Commas between coordinate adjectives

One of the most common things I change in the articles I’m editing is demonstrated in sentences like this: “The menu includes a delicious, macadamia-crusted sea bass and a selection of seasonal, red wines.”

If you don’t see an error in there, don’t feel bad. Depending on how you look at it, there may not be one. But on my watch, those commas are just not okay.

A basic guideline for commas is that they should be used between “noncoordinate adjectives.” The quickest way to get a handle on noncoordinate is to think about coordinating conjunctions, specifically the coordinating conjunction “and.”

With that in mind, it’s easy to remember this rough guideline: if the word “and” works well between the adjectives, you can put a comma between them. If it doesn’t, don’t.

So we can apply that to our sentence above by trying “and” in place of those commas. Does it make sense to call the dish “a delicious and macadamia-crusted sea bass”? Does it seem right to say “a selection of seasonal and red wines”? I don’t think so.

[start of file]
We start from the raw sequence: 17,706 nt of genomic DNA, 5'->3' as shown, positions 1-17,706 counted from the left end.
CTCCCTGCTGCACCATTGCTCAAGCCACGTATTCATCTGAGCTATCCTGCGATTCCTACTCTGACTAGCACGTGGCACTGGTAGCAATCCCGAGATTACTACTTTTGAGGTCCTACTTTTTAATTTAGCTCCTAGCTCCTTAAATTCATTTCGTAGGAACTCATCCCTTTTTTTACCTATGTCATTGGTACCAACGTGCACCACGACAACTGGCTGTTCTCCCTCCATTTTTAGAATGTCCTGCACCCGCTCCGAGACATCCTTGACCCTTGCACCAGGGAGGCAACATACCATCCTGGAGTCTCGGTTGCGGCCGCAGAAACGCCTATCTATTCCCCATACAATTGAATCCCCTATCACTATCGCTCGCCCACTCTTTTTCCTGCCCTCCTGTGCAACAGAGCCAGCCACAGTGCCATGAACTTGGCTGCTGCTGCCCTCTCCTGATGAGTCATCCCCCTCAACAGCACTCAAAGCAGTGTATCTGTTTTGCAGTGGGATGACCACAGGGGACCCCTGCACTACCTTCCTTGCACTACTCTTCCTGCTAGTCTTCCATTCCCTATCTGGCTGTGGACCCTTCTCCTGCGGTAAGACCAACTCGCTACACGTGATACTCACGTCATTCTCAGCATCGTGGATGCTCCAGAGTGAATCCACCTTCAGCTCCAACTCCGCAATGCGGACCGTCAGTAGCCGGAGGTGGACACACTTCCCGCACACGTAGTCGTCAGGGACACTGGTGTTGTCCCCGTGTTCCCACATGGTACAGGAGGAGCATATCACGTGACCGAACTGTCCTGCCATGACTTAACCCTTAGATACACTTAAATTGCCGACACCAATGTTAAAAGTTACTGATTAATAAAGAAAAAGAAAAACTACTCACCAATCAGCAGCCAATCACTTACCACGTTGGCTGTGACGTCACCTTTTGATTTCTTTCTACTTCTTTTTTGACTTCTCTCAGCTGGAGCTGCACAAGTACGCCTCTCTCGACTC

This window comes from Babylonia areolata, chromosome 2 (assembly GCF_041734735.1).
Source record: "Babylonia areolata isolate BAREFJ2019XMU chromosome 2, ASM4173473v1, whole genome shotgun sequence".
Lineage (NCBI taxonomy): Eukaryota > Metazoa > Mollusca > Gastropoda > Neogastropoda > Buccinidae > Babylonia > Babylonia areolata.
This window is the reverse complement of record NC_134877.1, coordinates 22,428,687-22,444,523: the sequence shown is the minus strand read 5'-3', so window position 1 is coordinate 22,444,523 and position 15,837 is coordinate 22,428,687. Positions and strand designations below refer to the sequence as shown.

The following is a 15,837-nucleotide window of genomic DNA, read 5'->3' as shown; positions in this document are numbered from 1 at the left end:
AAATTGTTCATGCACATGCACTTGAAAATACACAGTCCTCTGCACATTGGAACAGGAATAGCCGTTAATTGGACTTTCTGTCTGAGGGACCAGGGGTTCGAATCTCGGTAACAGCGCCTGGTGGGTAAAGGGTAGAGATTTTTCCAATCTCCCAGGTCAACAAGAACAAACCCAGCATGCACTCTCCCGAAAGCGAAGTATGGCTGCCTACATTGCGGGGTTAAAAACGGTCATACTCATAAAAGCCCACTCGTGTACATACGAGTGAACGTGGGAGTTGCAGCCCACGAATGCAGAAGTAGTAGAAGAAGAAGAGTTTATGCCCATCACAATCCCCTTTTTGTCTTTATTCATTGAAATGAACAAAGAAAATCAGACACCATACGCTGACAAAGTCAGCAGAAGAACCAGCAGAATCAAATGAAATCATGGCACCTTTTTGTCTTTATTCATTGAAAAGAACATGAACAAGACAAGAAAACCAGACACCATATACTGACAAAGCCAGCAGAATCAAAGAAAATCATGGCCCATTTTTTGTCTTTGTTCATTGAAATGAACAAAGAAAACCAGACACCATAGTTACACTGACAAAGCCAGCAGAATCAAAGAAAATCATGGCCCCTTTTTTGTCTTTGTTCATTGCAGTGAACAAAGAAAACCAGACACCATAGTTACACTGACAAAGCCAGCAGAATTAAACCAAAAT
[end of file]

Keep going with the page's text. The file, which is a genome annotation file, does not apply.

Another test to tell whether your adjectives qualify as “coordinate” or not is to try moving them around. Coordinate adjectives, because they all modify the noun in the same way, can go anywhere. Think about “a fast, easy, fun hike.” That’s a hike that’s fast and easy and fun, right? And it’s just as logical to say it’s an easy and fun and fast hike.

It doesn’t work the same way with our original example. A macadamia-crusted delicious sea bass doesn’t say quite the same thing as a delicious macadamia-crusted sea bass. It’s as though “macadamia-crusted” is integral to “sea bass” in a way that “delicious” is not.

Ditto that for “red seasonal wines.” Red wine is a thing. Seasonal is just a word we’re using to throw some added description on top of this well-known thing. So seasonal red wines seems different from red seasonal wines.

The choice isn't always clear. For example, “a seasonal local wine” could in fact be a “local seasonal wine.” And the good news is that you do have the leeway to go with your own judgment in these situations.

But when in doubt, just apply the “and” rule. Whenever “and” sounds a little off between two adjectives: no comma.

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